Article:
This story has been updated to include reaction from prohibitionist organization Smart Approaches to Marijuana.

Photo courtesy of Martin Grondin.

Marijuana Moment is made possible with support from readers. If you rely on our cannabis advocacy journalism to stay informed, please consider a monthly Patreon pledge.

Tom Angell is the editor of Marijuana Moment. A 20-year veteran in the cannabis law reform movement, he covers the policy and politics of marijuana. Separately, he founded the nonprofit Marijuana Majority. Previously he reported for Marijuana.com and MassRoots, and handled media relations and campaigns for Law Enforcement Against Prohibition and Students for Sensible Drug Policy. (Organization citations are for identification only and do not constitute an endorsement or partnership.)

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Virginia Has Sealed 64,000 Marijuana Distribution Charges Since Legalization Took Effect This Summer

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“These aren’t just numbers and there are families attached.”

By Ned Oliver, Virginia Mercury

Virginia has sealed records documenting more than 64,000 misdemeanor marijuana distribution charges since the state legalized the drug in July.

The figure came out Thursday during a meeting of the legislature’s Cannabis Oversight Commission.

Officials said the records were scrubbed from the state’s criminal record database, which is used by employers like school boards, state agencies and local governments to screen employees.

The state had already sealed 333,000 records detailing charges of simple possession last year after the state reduced the offense to a civil infraction on par with a traffic offense, said Shawn G. Talmadge, the Deputy Secretary of Public Safety and Homeland Security.

Lawmakers directed the state to expand that effort when they voted to broadly legalize recreational use of marijuana earlier this year.

The legislature also agreed to a broader expungement reform that will automatically seal other misdemeanor charges, including underage possession of alcohol, use of a fake ID, petit larceny, trespassing and disorderly conduct. Talmadge said those charges will remain in the system until the state finishes updating the software it uses to track criminal records.

“As of right now, the process is proceeding,” he said.

Members of the oversight commission also heard from two advocates who urged them to move fast to address people currently imprisoned for marijuana offenses—a category of people the legalization legislation passed this year did not address.

Chelsea Higgs Wise, the leader of the advocacy group Marijuana Justice, and Gracie Burger, with the Last Prisoner Project, said Department of Corrections data suggests there are currently 10 people being held solely on serious marijuana charges.

They said it remains unknown how many more are being held because of marijuana related probation violations.

“These aren’t just numbers and there are families attached,” Burger said.

This story was first published by Virginia Mercury,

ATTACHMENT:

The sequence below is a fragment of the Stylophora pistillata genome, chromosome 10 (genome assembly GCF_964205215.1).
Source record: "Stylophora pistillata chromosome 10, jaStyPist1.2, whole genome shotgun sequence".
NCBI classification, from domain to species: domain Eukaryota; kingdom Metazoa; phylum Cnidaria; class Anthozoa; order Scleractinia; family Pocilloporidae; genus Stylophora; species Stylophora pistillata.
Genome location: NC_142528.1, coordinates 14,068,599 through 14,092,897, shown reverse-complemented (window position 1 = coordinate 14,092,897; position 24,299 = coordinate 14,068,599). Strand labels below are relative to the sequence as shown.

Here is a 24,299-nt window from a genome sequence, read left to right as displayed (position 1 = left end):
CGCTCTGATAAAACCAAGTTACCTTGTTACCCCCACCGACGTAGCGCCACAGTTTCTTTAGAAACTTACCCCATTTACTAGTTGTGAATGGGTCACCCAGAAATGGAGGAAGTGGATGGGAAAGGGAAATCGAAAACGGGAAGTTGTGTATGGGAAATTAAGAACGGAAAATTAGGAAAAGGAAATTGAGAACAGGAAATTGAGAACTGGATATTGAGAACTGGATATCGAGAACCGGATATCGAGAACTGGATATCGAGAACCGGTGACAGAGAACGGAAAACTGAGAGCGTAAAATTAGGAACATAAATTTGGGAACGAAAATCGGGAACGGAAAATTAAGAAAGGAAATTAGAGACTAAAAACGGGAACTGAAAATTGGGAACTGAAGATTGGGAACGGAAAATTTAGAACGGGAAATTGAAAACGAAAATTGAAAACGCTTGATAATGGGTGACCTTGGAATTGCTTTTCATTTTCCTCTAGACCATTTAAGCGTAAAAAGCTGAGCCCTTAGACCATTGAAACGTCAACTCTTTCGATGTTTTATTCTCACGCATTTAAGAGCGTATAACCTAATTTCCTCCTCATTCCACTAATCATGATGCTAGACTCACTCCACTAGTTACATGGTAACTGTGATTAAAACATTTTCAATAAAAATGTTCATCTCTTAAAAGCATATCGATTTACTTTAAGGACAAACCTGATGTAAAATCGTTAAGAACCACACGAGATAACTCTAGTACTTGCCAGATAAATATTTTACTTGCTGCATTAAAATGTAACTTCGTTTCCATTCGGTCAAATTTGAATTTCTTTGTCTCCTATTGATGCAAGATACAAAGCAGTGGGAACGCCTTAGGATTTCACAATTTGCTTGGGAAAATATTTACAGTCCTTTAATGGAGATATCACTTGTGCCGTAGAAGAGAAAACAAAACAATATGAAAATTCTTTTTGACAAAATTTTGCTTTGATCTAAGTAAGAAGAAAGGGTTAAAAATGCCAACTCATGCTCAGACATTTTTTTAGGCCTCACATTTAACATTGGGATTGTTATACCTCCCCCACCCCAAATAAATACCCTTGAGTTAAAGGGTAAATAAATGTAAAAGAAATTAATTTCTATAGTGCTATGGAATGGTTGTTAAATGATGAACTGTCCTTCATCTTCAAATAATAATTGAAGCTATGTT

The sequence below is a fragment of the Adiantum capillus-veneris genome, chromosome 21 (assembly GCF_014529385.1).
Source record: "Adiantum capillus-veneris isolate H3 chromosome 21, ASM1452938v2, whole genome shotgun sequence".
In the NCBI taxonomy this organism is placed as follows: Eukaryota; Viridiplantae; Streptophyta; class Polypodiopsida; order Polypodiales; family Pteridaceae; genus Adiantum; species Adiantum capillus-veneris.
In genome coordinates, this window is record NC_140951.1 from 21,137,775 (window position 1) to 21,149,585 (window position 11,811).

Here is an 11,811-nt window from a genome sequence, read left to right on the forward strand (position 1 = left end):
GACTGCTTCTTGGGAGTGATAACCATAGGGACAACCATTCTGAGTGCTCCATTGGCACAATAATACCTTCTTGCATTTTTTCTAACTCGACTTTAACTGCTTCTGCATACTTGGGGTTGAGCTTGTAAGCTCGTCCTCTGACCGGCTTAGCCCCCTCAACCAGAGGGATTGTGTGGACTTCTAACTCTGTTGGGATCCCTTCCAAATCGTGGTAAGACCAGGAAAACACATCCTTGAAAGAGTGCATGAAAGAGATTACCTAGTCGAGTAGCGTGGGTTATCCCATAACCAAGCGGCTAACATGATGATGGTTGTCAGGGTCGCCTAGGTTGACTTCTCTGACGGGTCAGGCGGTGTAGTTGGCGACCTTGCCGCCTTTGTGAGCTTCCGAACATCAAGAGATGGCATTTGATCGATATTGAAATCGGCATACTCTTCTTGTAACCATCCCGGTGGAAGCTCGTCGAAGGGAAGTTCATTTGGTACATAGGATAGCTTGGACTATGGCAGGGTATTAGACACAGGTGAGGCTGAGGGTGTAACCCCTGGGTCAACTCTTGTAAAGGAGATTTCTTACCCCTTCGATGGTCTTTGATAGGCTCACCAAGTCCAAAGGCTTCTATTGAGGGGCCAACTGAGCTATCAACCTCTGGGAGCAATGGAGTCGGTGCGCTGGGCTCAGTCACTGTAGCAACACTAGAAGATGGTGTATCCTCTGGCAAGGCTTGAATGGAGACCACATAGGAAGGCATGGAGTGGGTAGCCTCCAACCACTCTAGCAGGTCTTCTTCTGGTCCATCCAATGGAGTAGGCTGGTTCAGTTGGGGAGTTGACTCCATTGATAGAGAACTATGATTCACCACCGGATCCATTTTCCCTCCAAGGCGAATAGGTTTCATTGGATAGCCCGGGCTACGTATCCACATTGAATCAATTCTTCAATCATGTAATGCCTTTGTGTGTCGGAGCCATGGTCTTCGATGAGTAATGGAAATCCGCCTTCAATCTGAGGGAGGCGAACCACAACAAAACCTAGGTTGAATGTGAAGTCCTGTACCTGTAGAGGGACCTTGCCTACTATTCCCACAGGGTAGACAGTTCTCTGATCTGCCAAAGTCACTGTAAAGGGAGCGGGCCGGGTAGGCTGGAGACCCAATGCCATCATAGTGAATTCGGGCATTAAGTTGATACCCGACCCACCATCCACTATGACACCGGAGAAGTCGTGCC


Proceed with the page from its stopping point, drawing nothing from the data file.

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DEA Proposes Dramatic Increase In Marijuana And Psychedelic Production In 2022, Calling For 6,300 Percent More MDMA Alone

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The Drug Enforcement Administration (DEA) is proposing a dramatic increase in the legal production of marijuana and psychedelics like psilocybin, LSD, MDMA and DMT to be used in research next year.

In a notice scheduled to be published in the Federal Register on Monday, the agency said there’s been a “significant increase in the use of schedule I hallucinogenic controlled substances for research and clinical trial purposes,” and it wants authorized manufacturers to meet that growing demand.

DEA had already massively upped its proposed 2021 quota for cannabis and psilocybin last month, but now it’s calling for significantly larger quantities of research-grade marijuana and a broader array of psychedelics to be manufactured in 2022.

It wants to double the amount of marijuana extracts, psilocybin and psilocyn, quadruple mescaline and quintuple DMT. What especially stands out in the notice is MDMA. The agency is proposing an enormous 6,300 percent boost in the production of that drug—from just 50 grams in 2021 to 3,200 grams in the coming year—as research into its therapeutic potential continues to expand.

LSD would see a 1,150 percent increase, up to 500 grams of the potent psychedelic.

Marijuana itself would get a 60 percent boost under DEA’s proposal, up to 3.2 million grams in 2022 from the 2 million grams last year.

Here’s a visualization of the proposed quota increase from 2021 to 2022 for marijuana and cannabis extracts:

For all other THC, psilocybin, psilocyn and MDMA:

And for other psychedelic substances like LSD, mescaline and DMT:

DEA said in the Federal Register notice that it has been receiving and approving additional applications to “grow, synthesize, extract, and manufacture dosage forms containing specific schedule I hallucinogenic substances for clinical trial purposes” to achieve these ambitious quotas.

“DEA supports regulated research with schedule I controlled substances, as evidenced by increases proposed for 2022 as compared with aggregate production quotas for these substances in 2021,” the agency said, adding that it working “diligently” to process and approve marijuana manufacturers applications in particular, as there’s currently only one farm at the University of Mississippi that’s permitted to cultivate the plant for research.